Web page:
Outside of the bike frame itself, no topic of the last twenty years has captured the attention of cyclists more than wheels. That time period has seen unbelievable advancements in materials, design, and technology – along with details of execution like mounting standards and brake styles. Aside from being round, performance-oriented wheels in 2020 look very little like those from the year 2000.
Back then, deep-section rims were relatively rare. Rims were narrow. Axle standards remained steady for a long time. To go fast, everyone knew it was all about skinny tires, high pressure, and removing as many spokes as you could – often at a precarious risk in durability with the designs of the time.
These days, almost everything is wide. Tires have grown and pressures have dropped. Axle ‘standards’ are a dime a dozen (sidenote: I now prefer to use the word ‘trend’ over ‘standard’). Spokes have crept back into our wheels, mostly driven by the adoption of disc brakes.
Finally, one of the biggest changes is to the intended function of our wheels. Back in the day, there was a clear line between ‘training wheels’ and ‘race wheels’. You trained on aluminum clincher rims with a high spoke count, and thick tires. You raced on either aluminum or carbon rims, fewer spokes, and you used glue-on tubular tires. In contrast, today we see a huge movement towards all-purpose wheels that can be used for training or racing. This has also been driven at least in part by the spread of disc brakes, which require multiple sets of brake rotors for quick wheel changes – and micro brake adjustments due to limited pad clearance. With discs, people seem much more interested in ‘setting and forgetting’ their wheels. Finally, most of us have ditched tubular tires in favor of tubeless clincher tires, or the use of latex inner tubes.
With all of that out of the way, I’d like to talk about why most of the information above is actually irrelevant to today’s discussion of why modern wheels work better than older wheels. Most of that preamble addresses selling features, trends, bike frame evolution, aerodynamic development, and an increase of knowledge required by the end user. What it doesn’t address are the manufacturing changes over time, nor the hard lessons learned from users’ broken wheels. I have worked for multiple wheel brands, toured many factories, and ridden/reviewed an absurd number of wheels. Allow me to share a few nuggets I’ve learned about why our wheels are better and stronger today than ever before.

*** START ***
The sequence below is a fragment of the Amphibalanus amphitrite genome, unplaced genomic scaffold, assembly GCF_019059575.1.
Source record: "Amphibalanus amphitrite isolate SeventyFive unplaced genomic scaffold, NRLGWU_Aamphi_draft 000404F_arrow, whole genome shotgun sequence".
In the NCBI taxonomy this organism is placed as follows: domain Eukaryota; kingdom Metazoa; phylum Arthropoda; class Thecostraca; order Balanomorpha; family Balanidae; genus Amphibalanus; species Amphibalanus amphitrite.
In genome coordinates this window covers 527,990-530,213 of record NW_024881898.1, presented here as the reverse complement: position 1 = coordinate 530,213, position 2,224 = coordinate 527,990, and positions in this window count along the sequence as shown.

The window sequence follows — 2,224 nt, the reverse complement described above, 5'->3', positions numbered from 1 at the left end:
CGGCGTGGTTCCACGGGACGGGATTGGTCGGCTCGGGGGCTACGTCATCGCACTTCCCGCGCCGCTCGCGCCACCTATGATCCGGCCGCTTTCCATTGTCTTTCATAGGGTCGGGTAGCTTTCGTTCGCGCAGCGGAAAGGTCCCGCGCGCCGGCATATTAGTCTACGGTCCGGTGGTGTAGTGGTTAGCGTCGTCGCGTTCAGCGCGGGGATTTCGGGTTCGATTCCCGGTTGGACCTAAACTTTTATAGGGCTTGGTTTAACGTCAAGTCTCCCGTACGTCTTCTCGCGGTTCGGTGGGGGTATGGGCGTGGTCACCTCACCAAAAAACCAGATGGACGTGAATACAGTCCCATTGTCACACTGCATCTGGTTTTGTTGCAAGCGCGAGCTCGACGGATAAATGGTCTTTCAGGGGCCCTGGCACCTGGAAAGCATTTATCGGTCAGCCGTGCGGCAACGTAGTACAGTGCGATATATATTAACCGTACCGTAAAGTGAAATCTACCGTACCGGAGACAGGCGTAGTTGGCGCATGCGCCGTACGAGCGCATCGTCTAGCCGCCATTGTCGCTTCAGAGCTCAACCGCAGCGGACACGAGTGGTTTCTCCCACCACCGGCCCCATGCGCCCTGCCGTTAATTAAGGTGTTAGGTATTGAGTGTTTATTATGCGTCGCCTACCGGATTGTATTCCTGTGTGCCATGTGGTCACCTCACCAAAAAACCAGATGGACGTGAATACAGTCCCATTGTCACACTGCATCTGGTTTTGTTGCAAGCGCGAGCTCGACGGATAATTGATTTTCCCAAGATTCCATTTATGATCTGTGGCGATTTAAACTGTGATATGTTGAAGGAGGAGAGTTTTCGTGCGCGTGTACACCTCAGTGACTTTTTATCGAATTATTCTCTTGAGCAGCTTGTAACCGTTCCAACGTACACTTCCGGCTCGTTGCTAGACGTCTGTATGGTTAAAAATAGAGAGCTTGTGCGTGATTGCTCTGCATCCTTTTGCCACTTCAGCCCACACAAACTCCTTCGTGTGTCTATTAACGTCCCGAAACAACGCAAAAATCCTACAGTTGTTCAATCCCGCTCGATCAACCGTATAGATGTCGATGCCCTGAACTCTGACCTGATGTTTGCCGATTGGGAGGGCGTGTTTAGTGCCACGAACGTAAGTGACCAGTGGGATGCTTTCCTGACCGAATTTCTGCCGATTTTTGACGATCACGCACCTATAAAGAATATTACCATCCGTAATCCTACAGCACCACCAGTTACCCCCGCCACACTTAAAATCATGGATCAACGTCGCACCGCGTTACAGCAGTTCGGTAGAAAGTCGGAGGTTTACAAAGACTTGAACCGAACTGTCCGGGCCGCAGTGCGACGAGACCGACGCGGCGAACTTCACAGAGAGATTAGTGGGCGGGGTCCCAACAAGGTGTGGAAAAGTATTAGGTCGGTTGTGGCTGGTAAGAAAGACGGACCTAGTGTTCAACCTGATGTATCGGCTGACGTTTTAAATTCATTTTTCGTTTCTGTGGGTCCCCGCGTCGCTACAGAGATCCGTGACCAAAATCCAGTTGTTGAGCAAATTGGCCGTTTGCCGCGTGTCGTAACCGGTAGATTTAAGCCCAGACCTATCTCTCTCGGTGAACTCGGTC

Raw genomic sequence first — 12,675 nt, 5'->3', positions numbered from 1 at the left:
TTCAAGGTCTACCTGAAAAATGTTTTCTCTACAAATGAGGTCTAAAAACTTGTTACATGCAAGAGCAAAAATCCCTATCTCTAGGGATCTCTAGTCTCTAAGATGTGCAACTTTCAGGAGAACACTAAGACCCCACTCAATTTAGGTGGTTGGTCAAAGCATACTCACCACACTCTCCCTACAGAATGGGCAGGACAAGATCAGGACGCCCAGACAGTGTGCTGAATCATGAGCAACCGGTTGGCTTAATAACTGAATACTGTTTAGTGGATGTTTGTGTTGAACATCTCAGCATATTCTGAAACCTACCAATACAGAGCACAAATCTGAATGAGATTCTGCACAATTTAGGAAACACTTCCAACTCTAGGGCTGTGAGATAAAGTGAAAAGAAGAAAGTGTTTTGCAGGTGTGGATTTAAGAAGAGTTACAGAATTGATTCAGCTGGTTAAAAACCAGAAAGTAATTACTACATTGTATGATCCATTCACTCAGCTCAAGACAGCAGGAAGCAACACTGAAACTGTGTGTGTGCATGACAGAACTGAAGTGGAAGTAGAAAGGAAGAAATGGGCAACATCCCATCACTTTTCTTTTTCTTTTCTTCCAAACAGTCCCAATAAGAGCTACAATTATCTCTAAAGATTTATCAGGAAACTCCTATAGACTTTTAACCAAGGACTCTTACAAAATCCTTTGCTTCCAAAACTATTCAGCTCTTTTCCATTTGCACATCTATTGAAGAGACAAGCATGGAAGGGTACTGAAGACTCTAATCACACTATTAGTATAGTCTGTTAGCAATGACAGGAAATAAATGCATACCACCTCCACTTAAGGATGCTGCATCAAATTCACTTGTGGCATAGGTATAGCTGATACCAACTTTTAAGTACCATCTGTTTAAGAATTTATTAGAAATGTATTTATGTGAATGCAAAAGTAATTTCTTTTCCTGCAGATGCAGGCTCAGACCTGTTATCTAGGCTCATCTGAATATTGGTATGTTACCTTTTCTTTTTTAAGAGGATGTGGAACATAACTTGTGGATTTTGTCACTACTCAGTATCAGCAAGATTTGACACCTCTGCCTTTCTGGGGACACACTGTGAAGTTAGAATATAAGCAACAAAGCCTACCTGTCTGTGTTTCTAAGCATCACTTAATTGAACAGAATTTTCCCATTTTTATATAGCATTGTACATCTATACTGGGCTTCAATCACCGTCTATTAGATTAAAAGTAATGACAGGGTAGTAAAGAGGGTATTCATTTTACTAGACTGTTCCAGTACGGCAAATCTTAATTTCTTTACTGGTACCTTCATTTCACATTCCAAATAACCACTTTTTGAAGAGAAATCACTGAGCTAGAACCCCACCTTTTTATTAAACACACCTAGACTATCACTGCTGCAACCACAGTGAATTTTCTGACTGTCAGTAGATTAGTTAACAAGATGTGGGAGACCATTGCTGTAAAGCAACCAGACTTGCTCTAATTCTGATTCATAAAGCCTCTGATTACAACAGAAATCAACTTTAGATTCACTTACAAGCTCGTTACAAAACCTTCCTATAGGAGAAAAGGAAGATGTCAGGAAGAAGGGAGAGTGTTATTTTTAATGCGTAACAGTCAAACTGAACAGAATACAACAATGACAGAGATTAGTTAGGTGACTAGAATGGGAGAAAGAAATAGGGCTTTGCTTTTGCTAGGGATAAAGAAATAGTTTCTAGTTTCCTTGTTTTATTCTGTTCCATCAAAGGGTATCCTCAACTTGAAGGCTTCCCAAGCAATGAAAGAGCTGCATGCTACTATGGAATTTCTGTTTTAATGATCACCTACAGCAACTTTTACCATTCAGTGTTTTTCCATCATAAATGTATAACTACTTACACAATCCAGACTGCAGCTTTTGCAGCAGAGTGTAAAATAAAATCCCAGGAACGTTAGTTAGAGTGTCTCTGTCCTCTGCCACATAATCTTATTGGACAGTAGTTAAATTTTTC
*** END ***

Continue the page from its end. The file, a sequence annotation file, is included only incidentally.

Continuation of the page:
Cleaner Rims – On The Inside
One of the biggest improvements over time that’s specific to carbon rims has been cleaning out the excess bladder material from inside. Much of this depends on how the rims are molded, and what bladder material is used inside the rim (nylon and latex being common choices). Most older rims used bladders that would melt and stick to the inside of the rim, making them impossible to remove. Also, many bladders were made from cut pieces of straight tubing, resulting in creases that form on the inner diameter when placed into a circular mold. If a spoke hole ends up being drilled at this crease, the bunched-up and half-melted bladder makes an unsteady home for a spoke nipple.
Above image © ENVE
Many, but not all modern rims remove the bladder entirely after the molding process. We visited ENVE HQ recently, and I was impressed with the great care they took in removing the bladders, leaving incredibly clean rim cavities. This leaves nothing to contend with during the build process; a godsend when you’re used to stabbing and drilling through chunks of bladder. The spoke nipples have a clean and clear spot to settle down into, and there’s no shifting of material that could affect spoke tension.
As a consumer, the main benefit you enjoy is a reduction in general build problems and fewer warranty claims. Your local bike shop can more easily and effectively perform repairs when necessary. Finally, wheels with removable bladders are often better balanced, because those chunks of melted bladder add weight – which isn’t always distributed evenly throughout the wheel.
Wheel Build Practices
Wheel building practices have come a long way, and are the next big factor that make today’s wheels better than ever. In the past, we always argued about hand-built vs machine built, but my experience shows that this doesn’t really matter much. It’s about how either method is executed – and either can be good or bad. Many wheels today are at least partially machine-built, often bringing all spokes up to a baseline tension, to be finished by a human operator. The key to quality is spoke tension that is appropriately high, and even throughout the wheel.